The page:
Welcome back to the UNSEEN HORROR. Things may look a little different, as we move out of the cemetery and into the realms of science fiction. Don’t worry, there’ll still be  scares. Sci-fi produced plenty of terror over the years. Films like ALIEN remain staples of both genres. Today, we take a look at one of the earliest efforts of sci-fi terror. This is a tale of the atom, and a tale of man facing a new and unexpected foe. This is THEM!

The Plot

A vacationing family is attacked in a New Mexico town; only the youngest daughter survives. The police find rampant signs of destruction at the scene, and strangely, sugar. Another man is brutally killed, and his body is covered with formic acid. The acid, along with other bits of evidence, suggest insects, but no one knows exactly why. However, the police soon encounter a giant ant, mutated by atomic testing. An entire giant colony exists in the desert. The police and government agents are able to destroy it, but not before finding that two queen ants have hatched and left to form other colonies. Los Angeles undergoes martial law as everyone tries to find the queens before it’s too late.

The Real Horror of THEM!

THEM! was not the first atomic monster movie, but it was the first giant bug movie. The film’s success spawned a host of imitators like TARANTULA and THE GIANT MANTIS. However, those films were nowhere near as meaningful as THEM! turned out. The film was made in the 1950’s, when atomic energy was a new and untapped science. The world had seen the devastation of the atomic bomb, and there was considerable fear about what this new form of energy was capable of.

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Hollywood began to exploit those fears, creating a number of films based on atomic monsters. THEM! therefore works as not only sci-fi, but a parable about mankind’s fear of the atom. The idea of giant ants attacking humanity certainly has silly aspects, but that was the point of these kinds of films. THEM! takes those fears and reflects them back through entertainment. They used the atomic bomb to create monsters, but did so for entertainment. That gave these kind of films a strange kind of feeling for people of the time. They went to the films to be entertained. Yet as fun as the giant ants were, there was always the underlying fear of “could this really happen? Or could it be something worse?”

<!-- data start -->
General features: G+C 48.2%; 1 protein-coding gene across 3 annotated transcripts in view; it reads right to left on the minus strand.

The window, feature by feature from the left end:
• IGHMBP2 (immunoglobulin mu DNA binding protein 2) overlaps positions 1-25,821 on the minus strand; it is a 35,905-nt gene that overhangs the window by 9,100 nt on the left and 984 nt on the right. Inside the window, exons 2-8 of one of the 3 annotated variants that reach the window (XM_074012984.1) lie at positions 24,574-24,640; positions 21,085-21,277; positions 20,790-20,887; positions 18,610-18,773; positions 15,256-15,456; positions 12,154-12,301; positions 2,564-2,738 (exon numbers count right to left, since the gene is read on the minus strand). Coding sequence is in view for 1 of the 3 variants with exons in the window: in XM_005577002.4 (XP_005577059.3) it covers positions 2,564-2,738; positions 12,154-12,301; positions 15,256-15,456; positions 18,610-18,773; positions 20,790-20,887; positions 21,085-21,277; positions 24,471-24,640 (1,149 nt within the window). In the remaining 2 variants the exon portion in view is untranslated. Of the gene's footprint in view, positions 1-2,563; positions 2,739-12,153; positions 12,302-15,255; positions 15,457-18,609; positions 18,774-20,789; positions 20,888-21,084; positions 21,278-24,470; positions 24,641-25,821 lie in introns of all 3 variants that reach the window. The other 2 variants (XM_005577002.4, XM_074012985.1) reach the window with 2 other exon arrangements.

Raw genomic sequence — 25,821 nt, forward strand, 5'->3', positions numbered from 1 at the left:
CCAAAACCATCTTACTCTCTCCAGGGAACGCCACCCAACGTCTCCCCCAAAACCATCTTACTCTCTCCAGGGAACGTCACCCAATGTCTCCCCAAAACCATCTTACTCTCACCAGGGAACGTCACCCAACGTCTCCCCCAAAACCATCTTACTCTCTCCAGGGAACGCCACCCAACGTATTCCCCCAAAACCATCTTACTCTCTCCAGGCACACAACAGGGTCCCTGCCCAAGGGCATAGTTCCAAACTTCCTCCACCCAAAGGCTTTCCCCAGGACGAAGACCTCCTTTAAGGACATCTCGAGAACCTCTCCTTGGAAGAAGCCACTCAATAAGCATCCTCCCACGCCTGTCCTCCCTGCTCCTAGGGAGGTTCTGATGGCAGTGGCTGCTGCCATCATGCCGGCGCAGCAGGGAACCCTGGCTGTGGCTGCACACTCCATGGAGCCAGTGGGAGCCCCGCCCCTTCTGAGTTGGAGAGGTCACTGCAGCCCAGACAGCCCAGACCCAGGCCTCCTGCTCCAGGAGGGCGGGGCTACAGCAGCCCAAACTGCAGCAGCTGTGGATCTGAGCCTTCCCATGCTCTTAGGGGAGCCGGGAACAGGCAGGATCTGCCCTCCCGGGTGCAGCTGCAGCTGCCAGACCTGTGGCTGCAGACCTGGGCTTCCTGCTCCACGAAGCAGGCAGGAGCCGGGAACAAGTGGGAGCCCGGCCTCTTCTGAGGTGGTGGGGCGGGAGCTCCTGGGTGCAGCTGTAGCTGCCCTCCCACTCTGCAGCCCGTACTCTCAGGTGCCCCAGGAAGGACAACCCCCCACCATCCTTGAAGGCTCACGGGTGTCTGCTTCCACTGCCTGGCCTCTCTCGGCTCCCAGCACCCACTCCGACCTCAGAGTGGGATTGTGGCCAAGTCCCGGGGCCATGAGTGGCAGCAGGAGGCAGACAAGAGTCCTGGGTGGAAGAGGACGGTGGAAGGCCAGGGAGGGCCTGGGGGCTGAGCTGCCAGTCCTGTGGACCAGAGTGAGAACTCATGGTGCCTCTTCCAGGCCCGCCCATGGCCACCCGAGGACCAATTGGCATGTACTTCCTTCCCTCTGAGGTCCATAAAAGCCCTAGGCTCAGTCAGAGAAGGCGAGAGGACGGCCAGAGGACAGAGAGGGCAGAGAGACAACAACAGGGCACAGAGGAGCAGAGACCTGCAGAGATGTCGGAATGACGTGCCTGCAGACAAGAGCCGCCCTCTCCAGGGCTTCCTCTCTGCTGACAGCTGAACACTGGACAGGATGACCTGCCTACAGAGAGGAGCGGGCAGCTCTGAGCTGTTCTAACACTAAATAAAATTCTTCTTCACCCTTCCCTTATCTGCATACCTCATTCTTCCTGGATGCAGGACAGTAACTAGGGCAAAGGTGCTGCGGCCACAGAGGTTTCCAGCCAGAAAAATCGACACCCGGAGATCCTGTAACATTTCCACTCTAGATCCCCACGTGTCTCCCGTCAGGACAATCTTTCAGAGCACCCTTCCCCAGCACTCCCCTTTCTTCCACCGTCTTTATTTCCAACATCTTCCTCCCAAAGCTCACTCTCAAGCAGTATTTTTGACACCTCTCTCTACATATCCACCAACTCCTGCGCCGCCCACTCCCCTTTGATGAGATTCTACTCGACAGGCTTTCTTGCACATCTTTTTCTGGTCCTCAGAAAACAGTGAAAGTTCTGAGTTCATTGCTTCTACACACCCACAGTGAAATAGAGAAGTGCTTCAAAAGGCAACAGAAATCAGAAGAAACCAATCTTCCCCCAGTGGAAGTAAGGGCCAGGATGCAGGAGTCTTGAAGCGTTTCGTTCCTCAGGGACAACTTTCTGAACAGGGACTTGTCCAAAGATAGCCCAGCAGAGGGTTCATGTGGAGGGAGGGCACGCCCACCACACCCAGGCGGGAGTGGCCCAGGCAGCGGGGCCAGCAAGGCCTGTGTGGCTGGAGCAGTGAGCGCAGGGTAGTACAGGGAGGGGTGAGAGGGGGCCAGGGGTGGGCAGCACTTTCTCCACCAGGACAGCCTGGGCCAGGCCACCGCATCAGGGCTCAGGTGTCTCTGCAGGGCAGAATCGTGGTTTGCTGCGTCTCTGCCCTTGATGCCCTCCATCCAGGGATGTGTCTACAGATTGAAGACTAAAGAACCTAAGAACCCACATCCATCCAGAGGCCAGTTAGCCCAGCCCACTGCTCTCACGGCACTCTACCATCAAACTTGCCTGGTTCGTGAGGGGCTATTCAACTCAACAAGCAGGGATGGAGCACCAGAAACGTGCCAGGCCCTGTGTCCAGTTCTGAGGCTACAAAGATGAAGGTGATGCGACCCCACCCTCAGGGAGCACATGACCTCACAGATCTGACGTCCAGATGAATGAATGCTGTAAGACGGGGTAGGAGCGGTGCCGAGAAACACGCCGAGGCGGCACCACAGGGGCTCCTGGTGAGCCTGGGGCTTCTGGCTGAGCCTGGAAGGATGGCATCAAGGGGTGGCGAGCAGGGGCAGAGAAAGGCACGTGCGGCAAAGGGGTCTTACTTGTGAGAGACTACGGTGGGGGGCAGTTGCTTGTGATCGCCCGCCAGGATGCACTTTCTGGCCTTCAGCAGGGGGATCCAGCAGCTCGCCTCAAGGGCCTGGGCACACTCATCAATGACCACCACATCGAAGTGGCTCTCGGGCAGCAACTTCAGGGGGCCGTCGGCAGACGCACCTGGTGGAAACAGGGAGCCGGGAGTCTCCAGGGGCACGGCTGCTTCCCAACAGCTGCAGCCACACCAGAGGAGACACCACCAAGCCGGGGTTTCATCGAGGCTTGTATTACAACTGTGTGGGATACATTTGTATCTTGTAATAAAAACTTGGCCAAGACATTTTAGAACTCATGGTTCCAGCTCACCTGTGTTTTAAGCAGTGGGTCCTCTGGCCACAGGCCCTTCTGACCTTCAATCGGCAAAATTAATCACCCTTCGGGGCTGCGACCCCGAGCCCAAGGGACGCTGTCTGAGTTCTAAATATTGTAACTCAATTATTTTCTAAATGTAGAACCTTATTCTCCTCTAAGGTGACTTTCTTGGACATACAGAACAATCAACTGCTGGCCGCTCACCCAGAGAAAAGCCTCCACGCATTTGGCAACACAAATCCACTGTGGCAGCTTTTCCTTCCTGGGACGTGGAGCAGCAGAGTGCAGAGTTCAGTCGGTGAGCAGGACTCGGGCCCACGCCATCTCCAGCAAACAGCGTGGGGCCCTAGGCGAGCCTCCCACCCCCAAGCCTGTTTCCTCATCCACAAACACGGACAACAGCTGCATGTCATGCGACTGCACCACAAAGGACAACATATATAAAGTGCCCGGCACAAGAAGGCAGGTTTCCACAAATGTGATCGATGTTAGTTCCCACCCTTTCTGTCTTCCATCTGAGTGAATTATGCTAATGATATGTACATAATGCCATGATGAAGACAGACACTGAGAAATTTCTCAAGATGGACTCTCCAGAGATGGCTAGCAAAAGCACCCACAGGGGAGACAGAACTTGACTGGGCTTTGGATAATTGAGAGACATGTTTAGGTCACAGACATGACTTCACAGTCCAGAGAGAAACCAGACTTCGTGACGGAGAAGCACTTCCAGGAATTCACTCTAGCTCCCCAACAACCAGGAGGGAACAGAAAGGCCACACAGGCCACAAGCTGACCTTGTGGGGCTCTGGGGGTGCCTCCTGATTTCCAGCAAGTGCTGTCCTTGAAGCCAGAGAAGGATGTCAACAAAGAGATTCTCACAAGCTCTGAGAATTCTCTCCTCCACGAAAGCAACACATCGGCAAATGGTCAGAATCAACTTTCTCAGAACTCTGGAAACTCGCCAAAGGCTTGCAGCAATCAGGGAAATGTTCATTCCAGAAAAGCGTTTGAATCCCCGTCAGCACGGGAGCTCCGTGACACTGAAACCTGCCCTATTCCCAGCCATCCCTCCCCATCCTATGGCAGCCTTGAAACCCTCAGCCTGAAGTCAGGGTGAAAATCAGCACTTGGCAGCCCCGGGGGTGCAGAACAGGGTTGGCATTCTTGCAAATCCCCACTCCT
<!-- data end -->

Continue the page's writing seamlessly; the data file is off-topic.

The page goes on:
Lizards and Ants

THEM! gets all those fears down pat, while still providing plenty of excitement. The build up to the ant colonies in the small town are dramatic and well-paced. However, the film hits its stride when it moves to L.A. The martial law and panic in the streets echoes the original GODZILLA (or GOJIRA), as people panic and run from the monsters of the atom. Indeed, the two movies feel akin to each other. Both have strong characters, a sense of build, and commentary on the dangers of the atom. THEM! tends to be more optimistic and fun then the somber GOJIRA, but that does not dispell it’s meaning either. And that’s not bad for a movie about giant ants.

The Who and Whats of THEM!

As compelling as the ideas of THEM! are, the film still needed strong actors and performances to succeed. Luckily, both were in abundance here. James Whitimore gives a strong performance as the small town sheriff. Whitimore plays the role straight at first, coming off like many other sci-fi leading men. However, he gets a chance to shine when he rescues two boys from the ants. Whitimore is killed (a rarity for these types of films), but keeps all his focus on saving the kids. It gives him a dignified, heroic death that enhances his character. James Arness gives another strong performance as an FBI agent. In fact, this role helped him land his signature role on GUNSMOKE as Marshall Matt Dillon. Throw in Edmund Gwenn as a scientist, and the film has a solid base of character actors.

However, the ants are the true stars, and luckily they come off quite well. The huge creatures were made well before CGI, and are legitimate, eight foot long creatures. There is plenty of detail in their design and while they don’t do a lot of ‘walking’ they move enough to complete the image.

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Even the limited movements are impressive to see, especially given the resources of the 50’s. The ants come off as real threats, and the desert landscapes helps to build them up as real, natural creatures. Even when they move to L.A., the ants feel like actual insects, and that makes the film work perfectly.

THEM!’s Legacy

THEM! probably wouldn’t be too frightening to modern audiences. However, it’s messages about the dangers of science, solid performances, and great effects are still sure to entertain. There’s a reason this film is held so highly in sci-fi circles– though the execution may be dated, the message and entertainment value still hold up. THEM! may be a reflection of it’s time, but it’s a great story as well.

And for a deeper reflection, come back for the last UNSEEN HORROR of the year, where we look at a movie that examines the connection between reality and horror…

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